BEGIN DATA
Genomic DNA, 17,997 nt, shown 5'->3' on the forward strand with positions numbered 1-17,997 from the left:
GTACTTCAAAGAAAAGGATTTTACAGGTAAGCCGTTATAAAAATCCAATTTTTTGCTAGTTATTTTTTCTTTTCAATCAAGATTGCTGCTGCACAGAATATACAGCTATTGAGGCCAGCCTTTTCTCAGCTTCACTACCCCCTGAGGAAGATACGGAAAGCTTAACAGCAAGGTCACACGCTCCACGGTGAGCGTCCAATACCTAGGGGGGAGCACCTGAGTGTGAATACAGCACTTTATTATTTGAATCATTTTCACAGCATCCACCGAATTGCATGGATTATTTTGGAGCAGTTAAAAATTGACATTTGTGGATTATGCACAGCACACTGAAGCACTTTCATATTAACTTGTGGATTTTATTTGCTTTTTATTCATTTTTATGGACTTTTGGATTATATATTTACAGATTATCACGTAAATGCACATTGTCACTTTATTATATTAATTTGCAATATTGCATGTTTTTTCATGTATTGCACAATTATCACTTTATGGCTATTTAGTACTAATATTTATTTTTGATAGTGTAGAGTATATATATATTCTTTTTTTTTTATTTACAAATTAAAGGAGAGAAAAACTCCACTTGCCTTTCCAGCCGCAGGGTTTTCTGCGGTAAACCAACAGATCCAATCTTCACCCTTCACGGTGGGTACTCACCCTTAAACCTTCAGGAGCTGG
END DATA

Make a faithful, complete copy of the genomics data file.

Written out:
Genomic DNA, 17,997 nt, shown 5'->3' on the forward strand with positions numbered 1-17,997 from the left:
GTACTTCAAAGAAAAGGATTTTACAGGTAAGCCGTTATAAAAATCCAATTTTTTGCTAGTTATTTTTTCTTTTCAATCAAGATTGCTGCTGCACAGAATATACAGCTATTGAGGCCAGCCTTTTCTCAGCTTCACTACCCCCTGAGGAAGATACGGAAAGCTTAACAGCAAGGTCACACGCTCCACGGTGAGCGTCCAATACCTAGGGGGGAGCACCTGAGTGTGAATACAGCACTTTATTATTTGAATCATTTTCACAGCATCCACCGAATTGCATGGATTATTTTGGAGCAGTTAAAAATTGACATTTGTGGATTATGCACAGCACACTGAAGCACTTTCATATTAACTTGTGGATTTTATTTGCTTTTTATTCATTTTTATGGACTTTTGGATTATATATTTACAGATTATCACGTAAATGCACATTGTCACTTTATTATATTAATTTGCAATATTGCATGTTTTTTCATGTATTGCACAATTATCACTTTATGGCTATTTAGTACTAATATTTATTTTTGATAGTGTAGAGTATATATATATTCTTTTTTTTTTATTTACAAATTAAAGGAGAGAAAAACTCCACTTGCCTTTCCAGCCGCAGGGTTTTCTGCGGTAAACCAACAGATCCAATCTTCACCCTTCACGGTGGGTACTCACCCTTAAACCTTCAGGAGCTGG